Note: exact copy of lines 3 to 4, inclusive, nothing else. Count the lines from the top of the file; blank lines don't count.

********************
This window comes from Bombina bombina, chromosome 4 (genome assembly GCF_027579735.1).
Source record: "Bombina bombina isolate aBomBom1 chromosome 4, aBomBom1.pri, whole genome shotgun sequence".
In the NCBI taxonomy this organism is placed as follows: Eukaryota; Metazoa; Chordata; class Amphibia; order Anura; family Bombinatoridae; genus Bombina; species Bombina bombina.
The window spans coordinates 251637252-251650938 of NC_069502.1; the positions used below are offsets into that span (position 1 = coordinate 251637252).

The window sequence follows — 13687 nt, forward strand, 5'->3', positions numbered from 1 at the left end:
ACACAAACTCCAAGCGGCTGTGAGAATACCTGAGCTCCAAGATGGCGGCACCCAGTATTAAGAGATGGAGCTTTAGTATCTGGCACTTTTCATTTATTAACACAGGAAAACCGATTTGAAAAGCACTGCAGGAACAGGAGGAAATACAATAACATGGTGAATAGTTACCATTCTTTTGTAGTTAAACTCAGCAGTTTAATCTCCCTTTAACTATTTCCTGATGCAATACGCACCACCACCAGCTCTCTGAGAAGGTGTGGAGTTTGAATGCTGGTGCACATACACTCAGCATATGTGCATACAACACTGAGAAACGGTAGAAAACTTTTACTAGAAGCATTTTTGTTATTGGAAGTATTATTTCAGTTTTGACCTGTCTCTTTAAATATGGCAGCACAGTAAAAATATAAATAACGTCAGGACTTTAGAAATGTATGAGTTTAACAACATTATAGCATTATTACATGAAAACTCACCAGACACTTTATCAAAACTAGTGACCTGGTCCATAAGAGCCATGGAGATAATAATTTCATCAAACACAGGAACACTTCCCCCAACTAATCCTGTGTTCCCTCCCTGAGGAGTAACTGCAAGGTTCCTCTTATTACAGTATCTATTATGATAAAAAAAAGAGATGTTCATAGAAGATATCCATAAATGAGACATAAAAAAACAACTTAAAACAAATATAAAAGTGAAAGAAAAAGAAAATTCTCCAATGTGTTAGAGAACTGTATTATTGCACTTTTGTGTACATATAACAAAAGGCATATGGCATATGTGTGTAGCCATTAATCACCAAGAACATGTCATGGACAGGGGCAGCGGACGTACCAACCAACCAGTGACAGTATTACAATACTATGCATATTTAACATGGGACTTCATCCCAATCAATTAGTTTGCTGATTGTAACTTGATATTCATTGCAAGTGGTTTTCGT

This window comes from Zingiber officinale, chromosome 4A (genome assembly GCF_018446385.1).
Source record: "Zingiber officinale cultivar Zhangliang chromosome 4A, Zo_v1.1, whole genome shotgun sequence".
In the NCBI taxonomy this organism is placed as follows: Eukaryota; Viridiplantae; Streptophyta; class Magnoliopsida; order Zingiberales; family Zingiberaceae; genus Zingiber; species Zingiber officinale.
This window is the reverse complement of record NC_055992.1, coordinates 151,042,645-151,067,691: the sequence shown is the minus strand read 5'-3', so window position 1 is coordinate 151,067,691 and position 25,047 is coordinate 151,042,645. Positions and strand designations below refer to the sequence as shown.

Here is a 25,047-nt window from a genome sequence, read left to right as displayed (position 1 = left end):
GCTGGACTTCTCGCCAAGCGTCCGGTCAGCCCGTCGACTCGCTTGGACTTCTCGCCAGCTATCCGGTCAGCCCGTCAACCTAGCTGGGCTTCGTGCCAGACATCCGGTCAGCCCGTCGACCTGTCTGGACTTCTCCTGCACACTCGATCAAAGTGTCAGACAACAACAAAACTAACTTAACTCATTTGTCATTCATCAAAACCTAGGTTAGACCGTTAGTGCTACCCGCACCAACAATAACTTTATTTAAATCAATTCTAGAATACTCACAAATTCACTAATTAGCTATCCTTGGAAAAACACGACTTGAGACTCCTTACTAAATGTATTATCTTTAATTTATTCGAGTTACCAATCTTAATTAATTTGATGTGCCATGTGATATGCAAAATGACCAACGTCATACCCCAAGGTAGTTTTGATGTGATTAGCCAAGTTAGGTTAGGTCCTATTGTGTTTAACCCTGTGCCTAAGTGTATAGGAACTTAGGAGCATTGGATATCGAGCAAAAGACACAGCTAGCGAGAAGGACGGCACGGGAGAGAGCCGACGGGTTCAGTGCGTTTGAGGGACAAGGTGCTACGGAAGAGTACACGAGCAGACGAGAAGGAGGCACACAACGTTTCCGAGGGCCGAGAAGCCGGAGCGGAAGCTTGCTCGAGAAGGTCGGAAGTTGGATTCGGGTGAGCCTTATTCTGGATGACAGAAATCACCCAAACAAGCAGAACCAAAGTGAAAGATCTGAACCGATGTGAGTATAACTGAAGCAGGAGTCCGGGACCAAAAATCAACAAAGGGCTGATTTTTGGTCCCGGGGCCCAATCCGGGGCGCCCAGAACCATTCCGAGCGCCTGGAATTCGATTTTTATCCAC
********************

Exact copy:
In the NCBI taxonomy this organism is placed as follows: Eukaryota; Metazoa; Chordata; class Amphibia; order Anura; family Bombinatoridae; genus Bombina; species Bombina bombina.
The window spans coordinates 251637252-251650938 of NC_069502.1; the positions used below are offsets into that span (position 1 = coordinate 251637252).